Should you be running Mac Antivirus software in 2013?

On the heels of last week's post about the latest Java vulnerability, I came across an article over the weekend by Rich Mogull, TidBITS.com's security editor. Here is the first paragraph of his article, followed by a link to the entire story:

"It has been over four years since I wrote “Should Mac Users Run Antivirus Software?” (18 March 2008). Although much has changed since then, my recommendations mostly haven’t. While Macs aren’t immune to malicious software (malware), and we even experienced one reasonably widespread incident in 2012, malware on Macs is still not nearly common enough to recommend antivirus software for everyone. And while antivirus tools are effective against certain known attacks, they often don’t provide the level of protection people expect." [Emphasis mine]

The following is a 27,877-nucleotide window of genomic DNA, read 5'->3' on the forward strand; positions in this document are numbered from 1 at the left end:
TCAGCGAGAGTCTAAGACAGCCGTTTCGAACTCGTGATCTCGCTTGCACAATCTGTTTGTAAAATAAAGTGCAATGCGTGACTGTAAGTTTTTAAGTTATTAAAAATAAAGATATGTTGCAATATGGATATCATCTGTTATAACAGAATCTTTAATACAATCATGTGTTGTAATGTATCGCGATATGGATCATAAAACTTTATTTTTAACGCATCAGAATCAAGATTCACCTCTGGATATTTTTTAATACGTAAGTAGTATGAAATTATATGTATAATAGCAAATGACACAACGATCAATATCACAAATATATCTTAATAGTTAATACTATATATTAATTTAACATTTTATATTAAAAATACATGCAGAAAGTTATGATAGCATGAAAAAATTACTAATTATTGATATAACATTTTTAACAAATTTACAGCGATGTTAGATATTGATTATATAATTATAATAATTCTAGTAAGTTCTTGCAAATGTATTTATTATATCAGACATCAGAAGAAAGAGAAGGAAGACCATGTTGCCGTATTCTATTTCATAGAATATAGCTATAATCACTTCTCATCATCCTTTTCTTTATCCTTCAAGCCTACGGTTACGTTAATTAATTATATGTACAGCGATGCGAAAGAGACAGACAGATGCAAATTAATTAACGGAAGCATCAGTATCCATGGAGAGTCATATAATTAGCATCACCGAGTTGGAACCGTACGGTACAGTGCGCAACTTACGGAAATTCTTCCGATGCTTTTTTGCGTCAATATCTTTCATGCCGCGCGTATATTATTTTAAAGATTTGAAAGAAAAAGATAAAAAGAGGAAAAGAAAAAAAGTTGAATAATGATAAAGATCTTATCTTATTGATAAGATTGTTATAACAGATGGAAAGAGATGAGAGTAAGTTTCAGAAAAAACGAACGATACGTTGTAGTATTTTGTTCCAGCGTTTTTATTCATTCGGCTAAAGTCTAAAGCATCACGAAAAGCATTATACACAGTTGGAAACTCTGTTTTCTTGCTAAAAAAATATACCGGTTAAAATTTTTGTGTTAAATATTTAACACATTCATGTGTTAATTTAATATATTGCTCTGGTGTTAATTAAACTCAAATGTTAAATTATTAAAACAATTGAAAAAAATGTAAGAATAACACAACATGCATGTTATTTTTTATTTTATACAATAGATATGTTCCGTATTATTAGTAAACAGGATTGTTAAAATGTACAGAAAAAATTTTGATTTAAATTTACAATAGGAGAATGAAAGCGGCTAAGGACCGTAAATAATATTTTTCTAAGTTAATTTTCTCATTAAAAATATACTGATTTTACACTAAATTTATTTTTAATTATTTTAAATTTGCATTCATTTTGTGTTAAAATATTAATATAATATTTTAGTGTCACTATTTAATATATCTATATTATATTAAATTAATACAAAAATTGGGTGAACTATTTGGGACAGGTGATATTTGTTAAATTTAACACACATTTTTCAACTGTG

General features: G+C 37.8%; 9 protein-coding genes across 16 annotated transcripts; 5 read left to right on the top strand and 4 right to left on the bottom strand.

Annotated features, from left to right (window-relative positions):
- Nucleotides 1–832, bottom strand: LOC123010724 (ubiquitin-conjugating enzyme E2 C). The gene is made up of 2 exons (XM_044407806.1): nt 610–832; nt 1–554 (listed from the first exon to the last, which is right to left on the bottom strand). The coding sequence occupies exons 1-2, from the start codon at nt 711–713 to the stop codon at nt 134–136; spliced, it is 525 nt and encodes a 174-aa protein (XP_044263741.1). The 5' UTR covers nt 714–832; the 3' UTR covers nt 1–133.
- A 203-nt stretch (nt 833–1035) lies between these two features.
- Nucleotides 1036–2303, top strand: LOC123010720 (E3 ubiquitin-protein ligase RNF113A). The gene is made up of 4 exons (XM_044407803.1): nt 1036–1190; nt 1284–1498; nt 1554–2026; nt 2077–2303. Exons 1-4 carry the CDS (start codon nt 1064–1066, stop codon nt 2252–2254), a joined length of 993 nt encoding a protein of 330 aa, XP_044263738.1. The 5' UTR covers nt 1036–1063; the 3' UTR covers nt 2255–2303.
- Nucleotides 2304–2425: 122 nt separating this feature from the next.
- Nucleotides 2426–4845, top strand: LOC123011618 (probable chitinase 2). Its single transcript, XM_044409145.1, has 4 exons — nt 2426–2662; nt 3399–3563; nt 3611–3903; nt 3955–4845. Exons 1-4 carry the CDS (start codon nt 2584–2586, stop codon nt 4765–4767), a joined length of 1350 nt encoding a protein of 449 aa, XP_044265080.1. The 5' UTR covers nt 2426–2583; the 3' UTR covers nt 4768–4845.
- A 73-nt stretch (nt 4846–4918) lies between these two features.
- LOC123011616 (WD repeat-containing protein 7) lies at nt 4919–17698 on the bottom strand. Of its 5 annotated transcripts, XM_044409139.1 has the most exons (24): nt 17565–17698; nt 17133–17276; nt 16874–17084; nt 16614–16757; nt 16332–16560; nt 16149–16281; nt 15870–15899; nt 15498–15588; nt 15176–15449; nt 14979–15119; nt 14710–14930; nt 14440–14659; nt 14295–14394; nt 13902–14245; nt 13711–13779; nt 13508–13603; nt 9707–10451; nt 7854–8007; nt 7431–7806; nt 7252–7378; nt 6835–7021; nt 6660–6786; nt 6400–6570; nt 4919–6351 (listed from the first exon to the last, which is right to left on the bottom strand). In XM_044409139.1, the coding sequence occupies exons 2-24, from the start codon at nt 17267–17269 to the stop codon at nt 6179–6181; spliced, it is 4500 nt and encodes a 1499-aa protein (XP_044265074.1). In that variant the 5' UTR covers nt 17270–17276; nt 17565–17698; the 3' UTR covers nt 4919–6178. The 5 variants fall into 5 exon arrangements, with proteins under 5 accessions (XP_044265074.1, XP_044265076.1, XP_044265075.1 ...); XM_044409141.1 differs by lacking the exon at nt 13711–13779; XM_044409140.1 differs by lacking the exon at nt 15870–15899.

Read the entire article here.

His bottom line opinion (in bold above) is exactly what I've been saying for years. Even though there have been more frequent threats identified as affecting Macs in recent months, I still think they're rare enough (as well as being relatively benign in their threat levels) that the downsides of running A/V software on your Mac full time aren't warranted.

There are a few instances where I might feel differently, one of which was mentioned in the comments appended to the above article. The example given was one where a particular user frequently uses flash drives to share files between Macs and PCs. In that case, running A/V software would be a good way to stop the potential spread of PC viruses via the flash drives.

If you still want to run a Mac A/V package of some sort, Sophos has a decent free option, and Intego's products are also well-regarded.

Happy (and healthy) surfing!